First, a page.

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‘Appropriate’ Efficiency: Few Auto Companies Know How To Measure That Including GM
Last week, the Chief Executive Offer (CEO) of General Motors GM -0.1%, Mary Barra, publicly messaged that its 155,000 global employees shall be allowed to “work appropriately” in the future amidst a flexible, evolving sometimes-remote workplace. “The learnings and successes of the last year led us to introduce how we will manage the future of work at GM, called ‘Work Appropriately.’ This means that where the work permits, employees have the flexibility to work where they can have the greatest impact on achieving our goals,” Barra said in a LinkedIn post last Tuesday.
And other executives’ quotes from remote-work announcements of several companies including Ford, Stellantis, Daimler and Toyota imply data that supports greater, real-world efficiency from remote work. “I’ll admit that maybe my [previous] management was a little bit old school,” Bob Carter, Executive Vice President of Toyota Motor North America, told Automotive News. “[And so I was nervous that] in a work-from-home environment in operations, we’re going to lose a lot of this efficiency that we’re famous for. But I can tell you proudly that our people have really stepped up.” Barra also suggested in that same LinkedIn post that the design staff had “...kept [their] commitment to – and accelerated – [their] electric vehicle programs.“
But these quotes require a truism that is mostly false: a baseline against which to compare. To know efficiency has gone UP, there must be a defined starting place, and few automotive companies truly understand and measure the efficiency of their product development activities prior to the manufacturing plant floor. Yes, these corporations can electronically monitor the number of hours online, the volumes of email or even the keystrokes akin to Crossover’s quasi-stalking software, but that does not define white-collar efficiency. Nearly all are unable to unequivocally state how many people-months (and with which skills) a specific project requires in order to deliver on-time, on-cost and on-quality.
Are there measures? Certainly. Could they baseline? Absolutely. Should they care? Unquestionably. And yet when several dozen automotive companies were given the opportunity to discuss how they measure efficiency, they declined. Because they don’t.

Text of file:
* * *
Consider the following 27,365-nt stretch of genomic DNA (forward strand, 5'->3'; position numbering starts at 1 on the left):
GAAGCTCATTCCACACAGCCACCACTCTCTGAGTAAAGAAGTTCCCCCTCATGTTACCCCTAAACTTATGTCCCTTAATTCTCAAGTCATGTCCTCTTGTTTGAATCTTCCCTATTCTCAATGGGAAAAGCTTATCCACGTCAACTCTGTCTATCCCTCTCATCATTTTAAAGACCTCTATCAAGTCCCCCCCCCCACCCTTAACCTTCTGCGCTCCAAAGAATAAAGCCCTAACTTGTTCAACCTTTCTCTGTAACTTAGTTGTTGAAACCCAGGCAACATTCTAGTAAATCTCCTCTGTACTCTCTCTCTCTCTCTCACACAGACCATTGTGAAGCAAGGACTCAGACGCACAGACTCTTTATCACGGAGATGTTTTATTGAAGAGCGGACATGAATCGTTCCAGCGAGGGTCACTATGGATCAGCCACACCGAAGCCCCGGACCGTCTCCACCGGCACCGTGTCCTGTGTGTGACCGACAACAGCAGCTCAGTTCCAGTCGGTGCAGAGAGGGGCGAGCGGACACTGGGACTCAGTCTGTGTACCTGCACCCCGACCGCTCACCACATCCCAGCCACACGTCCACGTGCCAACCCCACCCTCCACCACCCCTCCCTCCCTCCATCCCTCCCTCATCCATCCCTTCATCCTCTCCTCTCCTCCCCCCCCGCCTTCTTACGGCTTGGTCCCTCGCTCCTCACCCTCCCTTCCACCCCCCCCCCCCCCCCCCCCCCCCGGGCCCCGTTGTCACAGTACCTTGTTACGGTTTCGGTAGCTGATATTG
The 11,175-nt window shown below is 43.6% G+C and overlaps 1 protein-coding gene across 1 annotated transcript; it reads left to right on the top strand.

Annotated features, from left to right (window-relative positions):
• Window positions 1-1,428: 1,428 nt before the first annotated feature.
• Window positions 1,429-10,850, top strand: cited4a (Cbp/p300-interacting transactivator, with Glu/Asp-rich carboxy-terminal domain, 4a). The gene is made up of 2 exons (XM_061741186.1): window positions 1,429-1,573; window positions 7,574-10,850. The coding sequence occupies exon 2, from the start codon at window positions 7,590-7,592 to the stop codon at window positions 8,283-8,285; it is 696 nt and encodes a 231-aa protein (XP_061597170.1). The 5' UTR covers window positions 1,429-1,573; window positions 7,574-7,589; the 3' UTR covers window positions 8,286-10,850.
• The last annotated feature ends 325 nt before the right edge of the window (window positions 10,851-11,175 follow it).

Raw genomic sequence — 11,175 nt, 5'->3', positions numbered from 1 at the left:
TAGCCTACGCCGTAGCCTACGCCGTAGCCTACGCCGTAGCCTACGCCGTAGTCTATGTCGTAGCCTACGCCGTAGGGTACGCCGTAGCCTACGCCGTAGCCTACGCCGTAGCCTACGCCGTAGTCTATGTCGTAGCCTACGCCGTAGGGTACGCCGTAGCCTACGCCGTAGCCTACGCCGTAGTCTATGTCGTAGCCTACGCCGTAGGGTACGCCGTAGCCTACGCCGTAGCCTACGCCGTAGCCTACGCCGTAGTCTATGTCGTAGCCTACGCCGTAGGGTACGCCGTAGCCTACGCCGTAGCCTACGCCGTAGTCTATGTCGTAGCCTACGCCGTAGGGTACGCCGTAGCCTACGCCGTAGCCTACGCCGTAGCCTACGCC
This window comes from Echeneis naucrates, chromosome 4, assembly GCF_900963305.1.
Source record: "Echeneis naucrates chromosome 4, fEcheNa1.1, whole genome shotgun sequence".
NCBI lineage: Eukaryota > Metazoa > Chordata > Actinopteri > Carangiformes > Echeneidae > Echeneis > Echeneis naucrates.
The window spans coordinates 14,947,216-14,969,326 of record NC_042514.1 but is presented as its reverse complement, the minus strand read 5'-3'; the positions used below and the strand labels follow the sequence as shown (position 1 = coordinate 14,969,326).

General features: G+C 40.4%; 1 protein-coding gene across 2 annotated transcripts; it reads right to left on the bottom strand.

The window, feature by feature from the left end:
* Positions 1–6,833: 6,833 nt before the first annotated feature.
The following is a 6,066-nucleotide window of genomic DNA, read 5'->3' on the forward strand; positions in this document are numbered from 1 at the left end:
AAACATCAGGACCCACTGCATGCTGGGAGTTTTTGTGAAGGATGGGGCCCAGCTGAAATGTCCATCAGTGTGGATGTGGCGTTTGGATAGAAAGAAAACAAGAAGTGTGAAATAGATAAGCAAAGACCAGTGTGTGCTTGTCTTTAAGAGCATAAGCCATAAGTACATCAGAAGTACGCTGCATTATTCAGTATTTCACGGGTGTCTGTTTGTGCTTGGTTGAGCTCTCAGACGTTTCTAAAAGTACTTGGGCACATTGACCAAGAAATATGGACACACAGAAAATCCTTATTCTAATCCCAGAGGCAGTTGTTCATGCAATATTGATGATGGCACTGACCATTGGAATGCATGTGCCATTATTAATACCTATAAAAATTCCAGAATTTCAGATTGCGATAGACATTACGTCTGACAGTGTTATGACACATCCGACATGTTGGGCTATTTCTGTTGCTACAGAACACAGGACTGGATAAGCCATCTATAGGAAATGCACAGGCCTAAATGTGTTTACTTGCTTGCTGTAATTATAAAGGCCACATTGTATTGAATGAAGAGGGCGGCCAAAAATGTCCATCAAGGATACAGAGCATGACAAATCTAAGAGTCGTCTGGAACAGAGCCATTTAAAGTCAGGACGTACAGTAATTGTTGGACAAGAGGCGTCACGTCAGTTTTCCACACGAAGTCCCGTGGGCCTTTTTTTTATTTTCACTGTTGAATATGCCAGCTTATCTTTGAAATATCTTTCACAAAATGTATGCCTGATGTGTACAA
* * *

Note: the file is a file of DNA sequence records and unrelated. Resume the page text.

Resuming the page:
So let’s quickly look at why they should care, and then examine how one company’s measurement might be an indication of the collective-CEO’s current thinking.
Why Should They Care
Those issues result in unplanned expenses. Firstly, the only way to salvage the project is via emergency services. Steal engineers from other projects (propagating the same fate to those donor projects). Firefight to the bitter end. Do whatever it takes to get that baby out the door. Unfortunately, though, that poor upfront work then also typically includes a deluge of unforeseen defects as well. More labor. More costs.
So, yes, the revenue appears stable to the executives, but the profit is lower.
One Company’s Measurement
“People are our #1 asset,” says Lev Peker, the CEO of CarParts.com, which is the mantra of nearly every CEO, but taking that beyond rhetoric is not as common.
“In our Distribution Centers, measuring efficiency is pretty easy. Certainly the need to create safety during the pandemic and maintining 6-foot social-distancing has slowed-down processes, but how we look at productivity has not changed that significantly.”
For the 400 Call Center employees, though, working remotely changed a mindset. Yes, measuring throughput for an Operator is still much easier than for a Software Architect or Cybersecurity Operations Manager since “Time Spent Per Call” and “Percent Utilization” are finite measurements, but like many corporations efficiency for CarParts.com was greatly affected by employee turnover and resulting ramp-up time. “We’re finding that burnout is a bigger concern,” says Peker. “People find it hard to disconnect when they’re home. So we do daily check-ins. Confirm everybody is doing OK. Everybody is safe. And what we’ve seen is a fraction of 1% turnover and productivity really hasn’t taken a hit.” And a happy Call Center employee makes on-time calls turn into productive, revenue-generating calls.
Yes, slightly lower revenue, but lower labor costs means better profitability.
So maybe CEOs like Barra are simply assuming they have sustained efficiency because they are still getting the projected revenue with minimized turnover during a tumultuous pandemic and enjoyed reduced facilities costs. Maybe studies like Ford’s 6-month survey of employees (which found 95% want a hybrid of at-home, at-office solutions) are more about retention than efficiency. Something akin to “We will keep our people, made our deliveries and have lower overhead costs.” Maybe.
But maybe the Income Statement wants a little bit more than just that.
This article was originally published by Steve Tengler (email@example.com) on Forbes.com on April 29, 2021
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